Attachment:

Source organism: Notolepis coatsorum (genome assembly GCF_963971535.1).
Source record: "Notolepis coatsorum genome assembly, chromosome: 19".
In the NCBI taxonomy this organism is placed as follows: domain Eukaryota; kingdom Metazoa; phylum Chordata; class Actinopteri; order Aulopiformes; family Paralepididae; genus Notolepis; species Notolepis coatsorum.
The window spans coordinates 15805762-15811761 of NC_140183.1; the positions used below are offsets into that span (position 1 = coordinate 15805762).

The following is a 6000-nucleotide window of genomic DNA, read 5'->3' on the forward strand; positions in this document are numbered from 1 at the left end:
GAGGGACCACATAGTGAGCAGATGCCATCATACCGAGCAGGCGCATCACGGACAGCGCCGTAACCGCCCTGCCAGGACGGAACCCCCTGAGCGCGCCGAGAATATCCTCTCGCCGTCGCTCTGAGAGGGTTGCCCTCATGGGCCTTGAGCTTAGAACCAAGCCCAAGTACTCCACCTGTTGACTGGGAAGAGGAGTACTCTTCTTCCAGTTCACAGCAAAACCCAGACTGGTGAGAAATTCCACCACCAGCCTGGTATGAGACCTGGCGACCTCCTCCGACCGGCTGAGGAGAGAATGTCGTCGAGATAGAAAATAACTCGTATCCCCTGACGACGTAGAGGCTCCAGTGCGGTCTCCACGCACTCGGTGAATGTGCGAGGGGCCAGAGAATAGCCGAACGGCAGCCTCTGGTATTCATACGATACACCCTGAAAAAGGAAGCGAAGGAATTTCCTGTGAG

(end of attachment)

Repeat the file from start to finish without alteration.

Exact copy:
Source organism: Notolepis coatsorum (genome assembly GCF_963971535.1).
Source record: "Notolepis coatsorum genome assembly, chromosome: 19".
In the NCBI taxonomy this organism is placed as follows: domain Eukaryota; kingdom Metazoa; phylum Chordata; class Actinopteri; order Aulopiformes; family Paralepididae; genus Notolepis; species Notolepis coatsorum.
The window spans coordinates 15805762-15811761 of NC_140183.1; the positions used below are offsets into that span (position 1 = coordinate 15805762).

The following is a 6000-nucleotide window of genomic DNA, read 5'->3' on the forward strand; positions in this document are numbered from 1 at the left end:
GAGGGACCACATAGTGAGCAGATGCCATCATACCGAGCAGGCGCATCACGGACAGCGCCGTAACCGCCCTGCCAGGACGGAACCCCCTGAGCGCGCCGAGAATATCCTCTCGCCGTCGCTCTGAGAGGGTTGCCCTCATGGGCCTTGAGCTTAGAACCAAGCCCAAGTACTCCACCTGTTGACTGGGAAGAGGAGTACTCTTCTTCCAGTTCACAGCAAAACCCAGACTGGTGAGAAATTCCACCACCAGCCTGGTATGAGACCTGGCGACCTCCTCCGACCGGCTGAGGAGAGAATGTCGTCGAGATAGAAAATAACTCGTATCCCCTGACGACGTAGAGGCTCCAGTGCGGTCTCCACGCACTCGGTGAATGTGCGAGGGGCCAGAGAATAGCCGAACGGCAGCCTCTGGTATTCATACGATACACCCTGAAAAAGGAAGCGAAGGAATTTCCTGTGAG